Thursday, October 30, 2008

The Kiruv Genius

Urim Publications recently published A Circle in the Square, a book that is a combination of a biography of R. Shlomo Riskin until his aliyah in 1983 and the story of the innovation that is Lincoln Square Synagogue. Aside from learning the history of R. Riskin and the synagogue -- about which I had heard many legends, some of them not particularly accurate -- I also gained great insight into the outreach methods they pioneered that have shaped the Orthodox community today.

The author of the book, R. Edward Abramson, is a former congregant and student of R. Riskin so there is an obviously positive bias. R. Riskin is described as a charismatic and brilliant iconoclast. However, from all that I've heard, including from those on the right who don't like a lot of what R. Riskin has said and done, that description is fairly accurate.

Click here to read moreSome interesting and true stories in the book include the rabbinic advice (and interaction) from R. Joseph B. Soloveitchik, R. Samuel Belkin and R. Menachem Schneerson about whether to accept the position at Lincoln Square; the attack on R. Riskin from The Jewish Observer and how R. Belkin supported R. Riskin in an emotionally significant way; the innovation of the "Torah Van", which was inspired by a Lubavitch mobile sukkah but preceded the "Mitzvah Tank"; outdoor Passover sedarim; turning Barbara Streisand away from the Beginner's Minyan; and much more. There is an entire chapter about "Women and Judaism" and the major theme of the book is that R. Riskin's focus was on teaching Torah as both an intellectual subject and a way of life.

What is the secret to outreach success? From what I gather from the book, it requires four character traits:

1. Profound Torah knowledge
2. Eloquence in teaching that knowledge
3. Excitement about Judaism that is contagious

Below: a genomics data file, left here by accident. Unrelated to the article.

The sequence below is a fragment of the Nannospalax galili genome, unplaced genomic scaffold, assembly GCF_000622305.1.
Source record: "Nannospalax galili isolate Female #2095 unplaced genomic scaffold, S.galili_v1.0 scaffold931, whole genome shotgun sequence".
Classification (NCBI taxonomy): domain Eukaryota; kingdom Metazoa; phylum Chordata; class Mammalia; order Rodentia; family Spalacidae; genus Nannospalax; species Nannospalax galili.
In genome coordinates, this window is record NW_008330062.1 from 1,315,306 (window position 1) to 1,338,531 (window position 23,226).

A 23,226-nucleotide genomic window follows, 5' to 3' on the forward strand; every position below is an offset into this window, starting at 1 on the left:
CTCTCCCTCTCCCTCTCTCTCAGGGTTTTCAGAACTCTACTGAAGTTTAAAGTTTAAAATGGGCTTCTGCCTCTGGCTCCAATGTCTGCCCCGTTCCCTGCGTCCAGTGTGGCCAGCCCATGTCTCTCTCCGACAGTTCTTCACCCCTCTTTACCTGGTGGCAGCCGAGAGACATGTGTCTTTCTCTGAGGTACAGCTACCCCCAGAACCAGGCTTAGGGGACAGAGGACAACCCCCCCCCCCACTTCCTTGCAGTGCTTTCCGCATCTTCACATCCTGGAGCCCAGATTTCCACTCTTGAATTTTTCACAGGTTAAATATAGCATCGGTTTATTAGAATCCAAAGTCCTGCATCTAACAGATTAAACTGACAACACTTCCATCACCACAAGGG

4. A personal interest in people

With that, you need to experiment and innovate (if and when necessary, and always with the guidance of Torah giants) to create the right programs to fit your audience. You also need to develop an honest and open relationship with your audience so that even when you cannot do what they want, they will know that you understand their needs and are working together with them.

I found the book to be fascinating, particularly that much of what was started in Lincoln Square has now become standard in the Modern Orthodox world. R. Riskin's successes at outreach are legendary. I only heard him speak once, around 20 years ago in a lecture to my high school, and I still remember how exciting and uplifting his speech was. The final chapter has short descriptions of rabbis he trained, including R. Kenny Brander of YU's CJF, whose success in Boca Raton is also legendary.

Here is a video of R. Riskin on this week's Torah portion, although I suspect that he is much less animated than usual because he is talking to a camera and not an audience (I hear the same on some audio lectures, where the speaker is less interesting because he is speaking to a microphone and not an audience).

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